Reaction of wheat differential hosts to leaf rust: In general, leaf rust epidemics were more sever in 2013 than 2014. The response of leaf rust wheat differentials showed that most of Lr genes (58%) were ineffective to the race populations of disease during 2013 (Table 5). Two differentials TC*6/EXCHANGE and TC*6/KENYA1483 were highly susceptible with severity level of 100S. The occurrence of the disease in 2014 was lower as most differentials ranged from resistant to moderately susceptible reaction and with severity level of 5-10% except for THATCHER and SELKIRK/6*TC exhibited susceptible reaction. Fifteen differentials were effective to the pathogen populations during in 2013 (Table 5). These differential hosts were also effective in 2014 cropping season. Therefore, these effective Lr genes could be used in resistant breeding programs against leaf rust populations.

DISCUSSION

The results showed that leaf rust was among the most widely distributed and important disease in many locations across years in Tigray region. About 21% out of 249 wheat fields were affected by the disease. In most fields the incidence and severity of leaf rust was reached 100% in considerable locations within the study areas.

Table 5:Severity and response of wheat differential hosts to the leaf rust populations
Image for - Wheat Leaf Rust (Puccinia triticina) Epidemics and Host Plant Response in South Tigray, Ethiopia

Correspondingly, Raya-Azebo, Raya-Alamata and Emba-Alaje districts was sustained 100% disease incidence at least in one year. Similarly, the severity of the disease was higher in these former districts, whereas, lower development of leaf rust was observed in Ofla and Enda-Mekoni districts. The high epidemics of leaf rust throughout the major wheat growing areas (Raya-Azebo, Raya-Alamata and Emba-Alaje districts) of Tigray in all years was most probably due to the environmental conditions (rainfall and temperature) suitable for development and survival of the disease. The temperature range of most districts was within the optimum requirement for the development of the disease (Table 1). According to Singh et al. (2002) and Roelfs et al. (1992) report the minimum, optimum and maximum temperature for leaf rust growth and sporulation is 2, 10, 25 and 35°C, respectively. Similarly, the altitude range of the districts could have a positive influence for the development of the disease. The highest level of leaf rust infection has been cited in literatures in the altitude ranges of 1800-2600 m (Kuzmichev et al., 1985; Badebo et al., 2008). According to this study, significant sites were included within this attitude range (Table 1).

The widespread use of resistant cultivars worldwide reduced the disease as a significant factor in production. Although changes in pathogen virulence have rendered some resistances ineffective, resistant cultivars have generally been developed ahead of significant damage. Hence, a number of rust in general and leaf rust specifically resistant varieties have been developed since the beginning of wheat research in Ethiopia (Temesgen et al., 1995). The results of this study revealed that the local mixture cultivars (mainly durum wheat origin) were susceptible to leaf rust as compared to most known improved bread wheat varieties. The high intensity of the disease indicated that could be due to the cultivation of more susceptible cultivars (local mixtures). In addition, the wheat based mono-cropping system and the continuous and extensive cultivation of wheat genotypes with similar genetic background (commonality in parentage) could serve as reemergence for new races of leaf rust that can attack resistant cultivars. This survey result is inline with the findings of Badebo et al. (2008) who mentioned that the large proportion of Ethiopian durum wheat accessions/local mixtures were relatively more susceptible to leaf rust population of Ethiopia as compared to the improved bread wheat varieties.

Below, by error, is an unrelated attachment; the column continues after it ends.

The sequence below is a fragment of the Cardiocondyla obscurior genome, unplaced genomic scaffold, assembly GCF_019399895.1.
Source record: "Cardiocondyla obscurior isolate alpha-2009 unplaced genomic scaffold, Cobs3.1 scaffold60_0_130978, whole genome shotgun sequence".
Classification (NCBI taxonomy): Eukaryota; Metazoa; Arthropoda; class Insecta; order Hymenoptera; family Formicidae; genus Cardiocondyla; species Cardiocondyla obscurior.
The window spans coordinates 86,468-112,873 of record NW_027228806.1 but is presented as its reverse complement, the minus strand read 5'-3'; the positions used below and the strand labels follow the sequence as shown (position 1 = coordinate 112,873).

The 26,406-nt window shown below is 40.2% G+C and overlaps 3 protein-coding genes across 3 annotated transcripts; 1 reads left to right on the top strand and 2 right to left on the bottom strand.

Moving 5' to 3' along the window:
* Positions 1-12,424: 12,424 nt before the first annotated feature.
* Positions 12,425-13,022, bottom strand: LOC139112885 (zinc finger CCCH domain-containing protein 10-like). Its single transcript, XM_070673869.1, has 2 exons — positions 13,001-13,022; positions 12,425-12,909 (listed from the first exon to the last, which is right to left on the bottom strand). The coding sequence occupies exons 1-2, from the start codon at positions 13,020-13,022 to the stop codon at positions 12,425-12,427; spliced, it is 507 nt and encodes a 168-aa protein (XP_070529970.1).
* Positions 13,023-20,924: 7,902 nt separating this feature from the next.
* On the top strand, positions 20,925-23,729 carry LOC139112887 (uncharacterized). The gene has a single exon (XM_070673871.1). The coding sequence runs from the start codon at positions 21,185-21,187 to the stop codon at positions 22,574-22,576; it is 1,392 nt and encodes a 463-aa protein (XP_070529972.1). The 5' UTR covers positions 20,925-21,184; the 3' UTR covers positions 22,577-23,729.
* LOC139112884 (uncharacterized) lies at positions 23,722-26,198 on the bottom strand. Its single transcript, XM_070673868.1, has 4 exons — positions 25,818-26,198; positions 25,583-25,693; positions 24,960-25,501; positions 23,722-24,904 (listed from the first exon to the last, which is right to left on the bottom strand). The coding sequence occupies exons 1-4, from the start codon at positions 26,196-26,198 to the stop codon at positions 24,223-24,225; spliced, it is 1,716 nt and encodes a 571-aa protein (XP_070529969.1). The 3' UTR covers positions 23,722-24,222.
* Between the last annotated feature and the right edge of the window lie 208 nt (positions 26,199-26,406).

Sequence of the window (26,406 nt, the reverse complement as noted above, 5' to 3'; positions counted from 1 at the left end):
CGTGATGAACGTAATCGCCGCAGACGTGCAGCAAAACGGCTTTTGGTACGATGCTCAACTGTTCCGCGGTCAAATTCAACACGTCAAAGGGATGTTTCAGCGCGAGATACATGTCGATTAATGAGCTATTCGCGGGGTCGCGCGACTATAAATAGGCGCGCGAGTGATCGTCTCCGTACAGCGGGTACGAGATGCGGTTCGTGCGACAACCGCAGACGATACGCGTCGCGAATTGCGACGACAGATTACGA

Deploying and growing resistant cultivars is the most practical and economic method to control rust diseases because it is environmentally safe and does not require disease control inputs from the growers (Roelfs et al., 1992; Kolmer, 2003; Herrera-Foessel et al., 2008). This is very important, especially in areas where farmers do not have adequate resources especially for small scale farmers. Hence, enhanced knowledge of the presence and identity of leaf rust resistance genes in breeding materials and cultivars greatly improves the efficiency of developing and deploying resistant cultivars (Kolmer, 2003; Herrera-Foessel et al., 2008). Accordingly, 36 leaf rust resistance genes were included in this study to identify the resistance level under the pathogen population and to utilize them efficiently. As a result, 15 out of 36 the Lr genes were found effective against the leaf rust populations in both seasons. The intensity of the disease is not as much higher than 2014 compared to the 2013 cropping season. This disparity mainly associated with prevailing specific environmental conditions especially rain fall amount and pattern and temperature (Roelfs et al., 1992).

ACKNOWLEDGMENTS

I would like to thank to the Alamata agricultural research center and Tigray Agricultural Research Institute (TARI) for their support and coordinating the study, respectively. My great gratitude also goes to the East African Agricultural Productivity Project and Kulumsa agricultural research center for the complete financial support.